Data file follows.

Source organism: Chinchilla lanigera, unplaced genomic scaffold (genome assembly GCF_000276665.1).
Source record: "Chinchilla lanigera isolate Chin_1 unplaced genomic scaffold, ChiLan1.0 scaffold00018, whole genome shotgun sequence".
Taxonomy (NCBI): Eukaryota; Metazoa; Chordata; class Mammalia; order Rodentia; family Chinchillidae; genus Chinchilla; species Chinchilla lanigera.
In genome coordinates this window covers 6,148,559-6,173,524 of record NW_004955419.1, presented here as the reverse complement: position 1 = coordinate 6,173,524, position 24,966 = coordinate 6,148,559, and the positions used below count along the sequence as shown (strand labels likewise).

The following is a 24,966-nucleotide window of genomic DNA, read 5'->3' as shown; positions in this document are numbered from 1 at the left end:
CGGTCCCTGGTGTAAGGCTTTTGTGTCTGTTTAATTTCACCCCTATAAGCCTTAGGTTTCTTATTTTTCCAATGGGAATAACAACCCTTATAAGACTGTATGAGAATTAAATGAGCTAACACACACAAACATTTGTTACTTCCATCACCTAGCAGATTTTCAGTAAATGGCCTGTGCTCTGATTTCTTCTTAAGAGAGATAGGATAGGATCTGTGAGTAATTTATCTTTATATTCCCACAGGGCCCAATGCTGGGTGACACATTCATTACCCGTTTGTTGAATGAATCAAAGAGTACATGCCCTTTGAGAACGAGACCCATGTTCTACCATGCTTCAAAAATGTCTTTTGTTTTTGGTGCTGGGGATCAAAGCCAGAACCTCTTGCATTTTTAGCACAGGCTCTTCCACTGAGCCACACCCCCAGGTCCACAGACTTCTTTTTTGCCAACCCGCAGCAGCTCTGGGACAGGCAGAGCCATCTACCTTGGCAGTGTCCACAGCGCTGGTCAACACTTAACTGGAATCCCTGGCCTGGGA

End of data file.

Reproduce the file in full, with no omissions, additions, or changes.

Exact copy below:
Source organism: Chinchilla lanigera, unplaced genomic scaffold (genome assembly GCF_000276665.1).
Source record: "Chinchilla lanigera isolate Chin_1 unplaced genomic scaffold, ChiLan1.0 scaffold00018, whole genome shotgun sequence".
Taxonomy (NCBI): Eukaryota; Metazoa; Chordata; class Mammalia; order Rodentia; family Chinchillidae; genus Chinchilla; species Chinchilla lanigera.
In genome coordinates this window covers 6,148,559-6,173,524 of record NW_004955419.1, presented here as the reverse complement: position 1 = coordinate 6,173,524, position 24,966 = coordinate 6,148,559, and the positions used below count along the sequence as shown (strand labels likewise).

The following is a 24,966-nucleotide window of genomic DNA, read 5'->3' as shown; positions in this document are numbered from 1 at the left end:
CGGTCCCTGGTGTAAGGCTTTTGTGTCTGTTTAATTTCACCCCTATAAGCCTTAGGTTTCTTATTTTTCCAATGGGAATAACAACCCTTATAAGACTGTATGAGAATTAAATGAGCTAACACACACAAACATTTGTTACTTCCATCACCTAGCAGATTTTCAGTAAATGGCCTGTGCTCTGATTTCTTCTTAAGAGAGATAGGATAGGATCTGTGAGTAATTTATCTTTATATTCCCACAGGGCCCAATGCTGGGTGACACATTCATTACCCGTTTGTTGAATGAATCAAAGAGTACATGCCCTTTGAGAACGAGACCCATGTTCTACCATGCTTCAAAAATGTCTTTTGTTTTTGGTGCTGGGGATCAAAGCCAGAACCTCTTGCATTTTTAGCACAGGCTCTTCCACTGAGCCACACCCCCAGGTCCACAGACTTCTTTTTTGCCAACCCGCAGCAGCTCTGGGACAGGCAGAGCCATCTACCTTGGCAGTGTCCACAGCGCTGGTCAACACTTAACTGGAATCCCTGGCCTGGGA